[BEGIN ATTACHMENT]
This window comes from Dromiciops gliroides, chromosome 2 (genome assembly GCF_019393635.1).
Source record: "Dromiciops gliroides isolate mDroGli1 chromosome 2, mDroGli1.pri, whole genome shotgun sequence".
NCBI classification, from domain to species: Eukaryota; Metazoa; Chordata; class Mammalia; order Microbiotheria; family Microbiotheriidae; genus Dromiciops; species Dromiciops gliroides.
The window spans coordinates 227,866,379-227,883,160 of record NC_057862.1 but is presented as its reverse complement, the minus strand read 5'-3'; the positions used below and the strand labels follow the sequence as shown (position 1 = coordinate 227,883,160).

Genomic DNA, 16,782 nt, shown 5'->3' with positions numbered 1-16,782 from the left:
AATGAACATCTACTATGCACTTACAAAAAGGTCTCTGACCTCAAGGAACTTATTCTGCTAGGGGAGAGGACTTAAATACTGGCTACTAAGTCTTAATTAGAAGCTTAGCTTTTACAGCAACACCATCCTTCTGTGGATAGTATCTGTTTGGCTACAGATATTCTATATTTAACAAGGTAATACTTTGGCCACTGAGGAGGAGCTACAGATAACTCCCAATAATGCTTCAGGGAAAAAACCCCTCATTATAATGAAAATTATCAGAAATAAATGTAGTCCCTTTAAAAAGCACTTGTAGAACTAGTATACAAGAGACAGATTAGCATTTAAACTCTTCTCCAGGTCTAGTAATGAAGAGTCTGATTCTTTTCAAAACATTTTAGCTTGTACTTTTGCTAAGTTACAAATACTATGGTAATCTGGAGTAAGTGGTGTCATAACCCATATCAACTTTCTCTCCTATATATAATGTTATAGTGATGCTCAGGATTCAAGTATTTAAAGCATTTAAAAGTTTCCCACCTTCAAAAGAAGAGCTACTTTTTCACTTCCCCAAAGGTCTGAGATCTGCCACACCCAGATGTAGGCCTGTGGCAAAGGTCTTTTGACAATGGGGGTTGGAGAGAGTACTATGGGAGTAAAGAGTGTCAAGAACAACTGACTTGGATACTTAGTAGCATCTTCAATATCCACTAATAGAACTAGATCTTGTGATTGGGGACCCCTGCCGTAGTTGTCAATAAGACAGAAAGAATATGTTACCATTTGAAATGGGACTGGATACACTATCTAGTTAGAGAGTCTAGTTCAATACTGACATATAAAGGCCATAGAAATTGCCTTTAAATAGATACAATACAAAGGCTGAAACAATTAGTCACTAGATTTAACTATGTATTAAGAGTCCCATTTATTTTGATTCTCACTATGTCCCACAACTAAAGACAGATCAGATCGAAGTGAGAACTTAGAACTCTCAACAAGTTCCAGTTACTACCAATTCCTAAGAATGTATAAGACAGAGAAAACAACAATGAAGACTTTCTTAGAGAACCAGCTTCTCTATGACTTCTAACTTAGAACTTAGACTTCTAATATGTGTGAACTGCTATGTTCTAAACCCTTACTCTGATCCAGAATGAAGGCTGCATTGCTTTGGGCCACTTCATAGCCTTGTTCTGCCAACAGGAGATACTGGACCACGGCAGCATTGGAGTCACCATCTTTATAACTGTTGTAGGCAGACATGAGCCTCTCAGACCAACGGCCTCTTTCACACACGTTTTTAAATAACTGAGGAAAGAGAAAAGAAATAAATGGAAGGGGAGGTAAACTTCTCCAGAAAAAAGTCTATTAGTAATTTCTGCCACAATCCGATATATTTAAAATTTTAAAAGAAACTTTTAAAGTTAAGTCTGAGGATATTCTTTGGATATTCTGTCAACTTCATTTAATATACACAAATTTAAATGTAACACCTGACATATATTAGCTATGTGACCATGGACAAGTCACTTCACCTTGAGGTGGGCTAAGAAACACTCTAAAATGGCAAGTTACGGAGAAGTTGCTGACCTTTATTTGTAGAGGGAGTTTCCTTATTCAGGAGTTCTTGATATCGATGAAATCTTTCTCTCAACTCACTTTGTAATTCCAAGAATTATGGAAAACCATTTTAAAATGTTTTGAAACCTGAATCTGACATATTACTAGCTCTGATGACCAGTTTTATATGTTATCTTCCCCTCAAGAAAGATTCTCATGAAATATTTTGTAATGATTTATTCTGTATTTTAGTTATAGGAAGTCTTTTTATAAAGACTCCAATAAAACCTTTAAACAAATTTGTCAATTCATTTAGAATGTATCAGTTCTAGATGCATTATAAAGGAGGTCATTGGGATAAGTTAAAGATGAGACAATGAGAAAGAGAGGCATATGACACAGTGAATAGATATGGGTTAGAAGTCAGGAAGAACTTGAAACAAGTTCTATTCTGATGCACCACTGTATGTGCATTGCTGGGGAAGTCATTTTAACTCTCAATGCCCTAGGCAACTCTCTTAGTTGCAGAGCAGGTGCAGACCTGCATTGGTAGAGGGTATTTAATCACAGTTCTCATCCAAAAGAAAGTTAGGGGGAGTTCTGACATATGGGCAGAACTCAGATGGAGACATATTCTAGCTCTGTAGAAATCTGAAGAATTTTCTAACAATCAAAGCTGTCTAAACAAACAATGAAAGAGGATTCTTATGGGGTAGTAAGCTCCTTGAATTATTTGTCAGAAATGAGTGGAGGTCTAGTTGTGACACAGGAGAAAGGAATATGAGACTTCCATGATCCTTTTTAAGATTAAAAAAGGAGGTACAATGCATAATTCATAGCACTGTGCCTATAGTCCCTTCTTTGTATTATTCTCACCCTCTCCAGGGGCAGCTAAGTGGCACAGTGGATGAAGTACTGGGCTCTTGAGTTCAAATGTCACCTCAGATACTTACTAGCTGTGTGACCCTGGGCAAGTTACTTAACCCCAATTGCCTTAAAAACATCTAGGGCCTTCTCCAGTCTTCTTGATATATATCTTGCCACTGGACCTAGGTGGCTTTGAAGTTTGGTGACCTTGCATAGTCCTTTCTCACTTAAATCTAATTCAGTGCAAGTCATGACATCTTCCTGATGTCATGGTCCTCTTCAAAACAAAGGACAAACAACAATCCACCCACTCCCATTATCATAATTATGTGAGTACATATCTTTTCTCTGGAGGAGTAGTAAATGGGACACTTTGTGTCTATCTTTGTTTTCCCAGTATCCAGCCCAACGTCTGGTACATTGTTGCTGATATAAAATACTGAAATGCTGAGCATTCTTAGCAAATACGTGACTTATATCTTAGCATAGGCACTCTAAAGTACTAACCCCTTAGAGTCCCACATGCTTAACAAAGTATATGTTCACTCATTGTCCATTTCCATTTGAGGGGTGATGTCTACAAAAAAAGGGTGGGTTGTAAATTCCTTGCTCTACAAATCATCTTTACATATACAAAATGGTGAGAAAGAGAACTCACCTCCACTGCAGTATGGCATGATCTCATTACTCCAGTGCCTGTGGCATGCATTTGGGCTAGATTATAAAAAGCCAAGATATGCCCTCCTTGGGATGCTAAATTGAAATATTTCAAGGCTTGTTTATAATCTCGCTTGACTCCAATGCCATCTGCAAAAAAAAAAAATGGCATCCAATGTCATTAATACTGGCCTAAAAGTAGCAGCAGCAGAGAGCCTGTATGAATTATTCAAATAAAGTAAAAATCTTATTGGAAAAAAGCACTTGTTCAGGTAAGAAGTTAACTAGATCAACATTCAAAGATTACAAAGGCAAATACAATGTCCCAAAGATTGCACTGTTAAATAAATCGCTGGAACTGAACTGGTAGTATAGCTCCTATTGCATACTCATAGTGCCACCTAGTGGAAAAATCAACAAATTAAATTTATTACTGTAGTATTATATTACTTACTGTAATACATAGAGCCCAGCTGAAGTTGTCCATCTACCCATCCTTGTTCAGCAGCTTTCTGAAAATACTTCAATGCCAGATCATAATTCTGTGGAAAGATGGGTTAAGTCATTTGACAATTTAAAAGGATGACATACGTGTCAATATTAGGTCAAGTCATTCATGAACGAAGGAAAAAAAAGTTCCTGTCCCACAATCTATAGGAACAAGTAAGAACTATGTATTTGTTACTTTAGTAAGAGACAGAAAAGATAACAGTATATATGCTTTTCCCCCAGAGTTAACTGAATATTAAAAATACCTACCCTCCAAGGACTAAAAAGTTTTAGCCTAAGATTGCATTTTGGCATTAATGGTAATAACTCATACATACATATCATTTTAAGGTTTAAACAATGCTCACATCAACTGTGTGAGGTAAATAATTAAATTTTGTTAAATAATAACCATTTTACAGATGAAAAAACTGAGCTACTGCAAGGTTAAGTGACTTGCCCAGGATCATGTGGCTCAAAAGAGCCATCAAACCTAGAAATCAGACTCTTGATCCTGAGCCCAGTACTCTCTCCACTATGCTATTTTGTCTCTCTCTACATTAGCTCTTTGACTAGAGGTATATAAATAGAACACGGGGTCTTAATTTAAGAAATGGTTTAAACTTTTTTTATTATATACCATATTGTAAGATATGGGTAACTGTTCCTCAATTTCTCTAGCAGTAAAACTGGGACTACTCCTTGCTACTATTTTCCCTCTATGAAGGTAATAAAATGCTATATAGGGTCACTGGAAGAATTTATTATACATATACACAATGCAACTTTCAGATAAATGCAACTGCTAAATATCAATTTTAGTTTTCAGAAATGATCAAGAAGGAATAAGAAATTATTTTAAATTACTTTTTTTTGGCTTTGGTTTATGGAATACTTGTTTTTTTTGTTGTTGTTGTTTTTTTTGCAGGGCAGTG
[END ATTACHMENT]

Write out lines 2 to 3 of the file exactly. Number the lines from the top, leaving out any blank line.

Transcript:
Source record: "Dromiciops gliroides isolate mDroGli1 chromosome 2, mDroGli1.pri, whole genome shotgun sequence".
NCBI classification, from domain to species: Eukaryota; Metazoa; Chordata; class Mammalia; order Microbiotheria; family Microbiotheriidae; genus Dromiciops; species Dromiciops gliroides.